Director: Phil Lord, Chris Miller
Rating: ***** (5 out of 5)
Like many people, I was skeptical when I first heard the idea of a movie based on the Danish toy brand. Do I really want to spend two hours watching mini-figures with stubby limbs and molded toupees run around a brick city? And what’s next? An IKEA movie? The Starbucks trilogy?
Boy was I wrong.
|The Lego Movie by Phil Lord and Chris Miller|
The Lego Movie is fast-paced, action-packed, clever and, above all, hilarious. Dynamic duo Phil Lord and Chris Miller, best known for the first Cloudy with a Chance of Meatballs movie, return with a classic quest story of an ordinary Lego man who goes from zero to hero. The protagonist is a simple-minded construction worker -- an apt profession given the basis of the film -- who is chosen to stop an Orwellian villain from destroying the universe. He is Frodo Baggins without the hairy feet and Dorothy Gale with a self-deprecating sense of humor. But don’t expect The Lego Movie to be a wholesome family treat like Toy Story. It’s more like South Park and Ted: irreverent and snarky with a tiny pinch of underlying sweetness.
All the action in the movie is computer-generated to simulate old-fashioned stop-motion. All the acting, on the other hand, is done by the emoticon facial expressions painted on plastic faces. That makes the voices behind them all the more important. The task falls on Chris Pratt (Parks and Recreation), Elizabeth Banks (The Hunger Games), Will Ferrell and Morgan Freeman, all of whom pull it off with flying colors. Punch lines are delivered at such speed and frequency – and there is so much action going on at any given time – that you are bound to miss something on the first viewing. The film requires both a pause and a rewind button to be truly appreciated.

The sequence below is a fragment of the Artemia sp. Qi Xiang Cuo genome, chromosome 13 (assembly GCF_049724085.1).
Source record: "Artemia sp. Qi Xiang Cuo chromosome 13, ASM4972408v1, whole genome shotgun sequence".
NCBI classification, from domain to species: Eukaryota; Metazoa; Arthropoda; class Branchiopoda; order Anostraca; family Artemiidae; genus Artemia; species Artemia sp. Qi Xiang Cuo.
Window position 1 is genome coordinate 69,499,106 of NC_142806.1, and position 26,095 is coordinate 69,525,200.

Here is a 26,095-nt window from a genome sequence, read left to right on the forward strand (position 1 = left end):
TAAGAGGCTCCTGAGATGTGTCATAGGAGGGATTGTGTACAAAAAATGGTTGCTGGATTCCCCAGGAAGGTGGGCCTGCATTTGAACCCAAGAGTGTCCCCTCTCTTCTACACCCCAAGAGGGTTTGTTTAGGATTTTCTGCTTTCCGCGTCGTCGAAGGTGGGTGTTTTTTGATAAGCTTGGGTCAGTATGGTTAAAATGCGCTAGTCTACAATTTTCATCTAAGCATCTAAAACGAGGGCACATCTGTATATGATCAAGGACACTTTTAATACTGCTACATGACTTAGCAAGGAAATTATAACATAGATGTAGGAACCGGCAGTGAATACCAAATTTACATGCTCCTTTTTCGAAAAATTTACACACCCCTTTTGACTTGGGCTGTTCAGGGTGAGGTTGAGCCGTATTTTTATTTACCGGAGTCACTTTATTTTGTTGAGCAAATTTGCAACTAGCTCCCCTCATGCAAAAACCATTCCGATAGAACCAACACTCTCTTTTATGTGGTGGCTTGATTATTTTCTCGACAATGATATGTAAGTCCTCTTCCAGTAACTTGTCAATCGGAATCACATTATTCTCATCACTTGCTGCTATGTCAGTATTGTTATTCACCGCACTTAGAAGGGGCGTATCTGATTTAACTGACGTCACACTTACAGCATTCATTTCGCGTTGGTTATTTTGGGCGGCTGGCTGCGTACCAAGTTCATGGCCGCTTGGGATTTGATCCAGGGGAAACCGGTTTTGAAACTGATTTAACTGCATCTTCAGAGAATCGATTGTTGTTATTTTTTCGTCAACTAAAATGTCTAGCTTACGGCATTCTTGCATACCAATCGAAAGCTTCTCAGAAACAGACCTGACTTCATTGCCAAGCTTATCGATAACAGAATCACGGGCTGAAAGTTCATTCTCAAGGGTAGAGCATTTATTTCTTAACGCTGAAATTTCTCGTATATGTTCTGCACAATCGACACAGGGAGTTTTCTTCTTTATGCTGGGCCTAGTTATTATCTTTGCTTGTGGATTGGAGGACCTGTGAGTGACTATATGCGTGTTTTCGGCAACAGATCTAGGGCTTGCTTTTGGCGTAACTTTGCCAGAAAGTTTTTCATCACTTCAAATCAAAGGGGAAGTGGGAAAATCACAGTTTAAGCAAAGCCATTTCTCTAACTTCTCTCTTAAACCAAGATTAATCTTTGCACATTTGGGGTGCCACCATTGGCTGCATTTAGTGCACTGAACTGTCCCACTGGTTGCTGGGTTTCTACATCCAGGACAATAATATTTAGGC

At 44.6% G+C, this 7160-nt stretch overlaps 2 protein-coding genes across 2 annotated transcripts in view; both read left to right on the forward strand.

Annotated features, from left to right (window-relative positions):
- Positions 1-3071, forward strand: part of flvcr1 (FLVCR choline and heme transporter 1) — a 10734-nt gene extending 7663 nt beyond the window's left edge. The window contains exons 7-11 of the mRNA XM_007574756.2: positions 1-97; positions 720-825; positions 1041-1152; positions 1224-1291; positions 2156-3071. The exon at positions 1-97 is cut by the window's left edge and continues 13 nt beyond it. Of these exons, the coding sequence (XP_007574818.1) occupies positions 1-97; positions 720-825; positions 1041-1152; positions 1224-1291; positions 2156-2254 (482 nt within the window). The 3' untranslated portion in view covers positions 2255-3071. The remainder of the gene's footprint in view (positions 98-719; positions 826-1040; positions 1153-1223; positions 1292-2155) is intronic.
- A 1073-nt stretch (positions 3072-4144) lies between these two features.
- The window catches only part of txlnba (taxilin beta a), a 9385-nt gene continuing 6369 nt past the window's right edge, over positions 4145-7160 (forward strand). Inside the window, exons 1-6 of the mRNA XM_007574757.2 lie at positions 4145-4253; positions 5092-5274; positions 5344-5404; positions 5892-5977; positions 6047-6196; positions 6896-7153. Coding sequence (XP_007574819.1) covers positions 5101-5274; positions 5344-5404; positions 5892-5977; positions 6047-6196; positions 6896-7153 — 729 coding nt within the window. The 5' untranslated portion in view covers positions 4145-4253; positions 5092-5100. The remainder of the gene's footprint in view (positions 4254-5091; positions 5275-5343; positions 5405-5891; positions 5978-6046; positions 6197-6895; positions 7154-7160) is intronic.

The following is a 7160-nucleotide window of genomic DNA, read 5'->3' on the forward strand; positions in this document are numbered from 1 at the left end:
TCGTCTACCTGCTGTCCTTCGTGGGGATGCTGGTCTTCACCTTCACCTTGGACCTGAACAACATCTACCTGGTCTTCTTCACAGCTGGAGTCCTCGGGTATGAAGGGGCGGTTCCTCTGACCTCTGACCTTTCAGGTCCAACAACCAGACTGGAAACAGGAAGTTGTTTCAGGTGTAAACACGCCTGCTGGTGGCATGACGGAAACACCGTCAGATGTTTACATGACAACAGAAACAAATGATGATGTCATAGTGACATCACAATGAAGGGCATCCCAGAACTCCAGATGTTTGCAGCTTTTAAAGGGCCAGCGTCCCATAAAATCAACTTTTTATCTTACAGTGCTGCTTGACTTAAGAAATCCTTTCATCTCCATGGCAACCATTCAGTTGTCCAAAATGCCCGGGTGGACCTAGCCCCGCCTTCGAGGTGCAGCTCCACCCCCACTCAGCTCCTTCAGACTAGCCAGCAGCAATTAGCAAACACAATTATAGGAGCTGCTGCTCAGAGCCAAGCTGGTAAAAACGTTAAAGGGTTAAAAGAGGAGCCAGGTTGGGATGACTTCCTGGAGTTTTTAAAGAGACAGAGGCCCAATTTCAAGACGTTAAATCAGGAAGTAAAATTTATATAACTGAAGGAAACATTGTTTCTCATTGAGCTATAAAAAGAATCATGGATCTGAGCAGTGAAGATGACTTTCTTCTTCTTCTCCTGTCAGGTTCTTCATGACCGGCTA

|The geniuses behind it|
Also worth mentioning is the theme song "Everything is Awesome," performed by Canadian indie rock group Tegan and Sara. The pop-rap number with a positive message is destined to be the next self-empowerment anthem and a serious contender for the best song title at the Oscars. The catchy tune will be ringing in your head and have you humming the same few notes for the rest of the night.
Like many people, I spent my childhood building houses and trucks with brightly colored toy bricks. Lego-lovers like myself know the eternal struggle between sticking to the instruction manual and going off on our own – by, for instance, mixing a castle-themed set with a spaceship kit. Now that we are grown men and women, we realize that the same dilemma of coloring inside or outside the lines exists well beyond the playroom. Like building things with interlocking bricks, there is no one correct way to live our lives -- a lesson that directors Lord and Miller astutely pick up on and build a coherent story around. The Lego Movie is much more than a homage to a popular toy or a satire about our consumer culture. It is a celebration of ideas (however silly), imagination (however wild) and the courage to be different (however out-of-place that makes us feel). After all, nothing is impossible and everything is awesome.
|Follow other people's rules or your own whims?|